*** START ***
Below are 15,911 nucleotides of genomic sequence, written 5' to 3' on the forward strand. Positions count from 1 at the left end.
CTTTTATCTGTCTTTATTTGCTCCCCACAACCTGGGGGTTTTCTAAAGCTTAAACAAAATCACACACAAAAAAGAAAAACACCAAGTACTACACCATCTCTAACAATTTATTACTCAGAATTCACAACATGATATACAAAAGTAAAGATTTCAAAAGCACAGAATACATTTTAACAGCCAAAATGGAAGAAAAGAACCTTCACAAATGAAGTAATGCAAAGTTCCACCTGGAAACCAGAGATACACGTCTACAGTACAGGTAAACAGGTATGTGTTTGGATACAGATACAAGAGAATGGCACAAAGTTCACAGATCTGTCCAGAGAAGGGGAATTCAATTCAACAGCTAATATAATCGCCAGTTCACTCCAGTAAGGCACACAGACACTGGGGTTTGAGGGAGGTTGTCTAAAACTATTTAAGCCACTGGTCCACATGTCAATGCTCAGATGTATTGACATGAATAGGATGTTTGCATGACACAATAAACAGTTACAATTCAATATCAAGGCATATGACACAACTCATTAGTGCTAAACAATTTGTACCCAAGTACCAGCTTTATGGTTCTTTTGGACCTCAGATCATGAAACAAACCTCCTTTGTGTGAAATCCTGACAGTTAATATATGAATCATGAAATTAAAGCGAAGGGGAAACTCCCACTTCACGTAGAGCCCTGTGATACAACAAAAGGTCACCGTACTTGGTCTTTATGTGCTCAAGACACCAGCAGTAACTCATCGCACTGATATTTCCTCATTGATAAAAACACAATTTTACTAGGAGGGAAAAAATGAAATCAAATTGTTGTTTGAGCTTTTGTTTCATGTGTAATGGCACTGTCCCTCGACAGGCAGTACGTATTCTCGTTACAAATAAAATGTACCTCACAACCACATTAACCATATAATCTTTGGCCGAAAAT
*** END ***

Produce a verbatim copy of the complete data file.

Below are 15,911 nucleotides of genomic sequence, written 5' to 3' on the forward strand. Positions count from 1 at the left end.
CTTTTATCTGTCTTTATTTGCTCCCCACAACCTGGGGGTTTTCTAAAGCTTAAACAAAATCACACACAAAAAAGAAAAACACCAAGTACTACACCATCTCTAACAATTTATTACTCAGAATTCACAACATGATATACAAAAGTAAAGATTTCAAAAGCACAGAATACATTTTAACAGCCAAAATGGAAGAAAAGAACCTTCACAAATGAAGTAATGCAAAGTTCCACCTGGAAACCAGAGATACACGTCTACAGTACAGGTAAACAGGTATGTGTTTGGATACAGATACAAGAGAATGGCACAAAGTTCACAGATCTGTCCAGAGAAGGGGAATTCAATTCAACAGCTAATATAATCGCCAGTTCACTCCAGTAAGGCACACAGACACTGGGGTTTGAGGGAGGTTGTCTAAAACTATTTAAGCCACTGGTCCACATGTCAATGCTCAGATGTATTGACATGAATAGGATGTTTGCATGACACAATAAACAGTTACAATTCAATATCAAGGCATATGACACAACTCATTAGTGCTAAACAATTTGTACCCAAGTACCAGCTTTATGGTTCTTTTGGACCTCAGATCATGAAACAAACCTCCTTTGTGTGAAATCCTGACAGTTAATATATGAATCATGAAATTAAAGCGAAGGGGAAACTCCCACTTCACGTAGAGCCCTGTGATACAACAAAAGGTCACCGTACTTGGTCTTTATGTGCTCAAGACACCAGCAGTAACTCATCGCACTGATATTTCCTCATTGATAAAAACACAATTTTACTAGGAGGGAAAAAATGAAATCAAATTGTTGTTTGAGCTTTTGTTTCATGTGTAATGGCACTGTCCCTCGACAGGCAGTACGTATTCTCGTTACAAATAAAATGTACCTCACAACCACATTAACCATATAATCTTTGGCCGAAAAT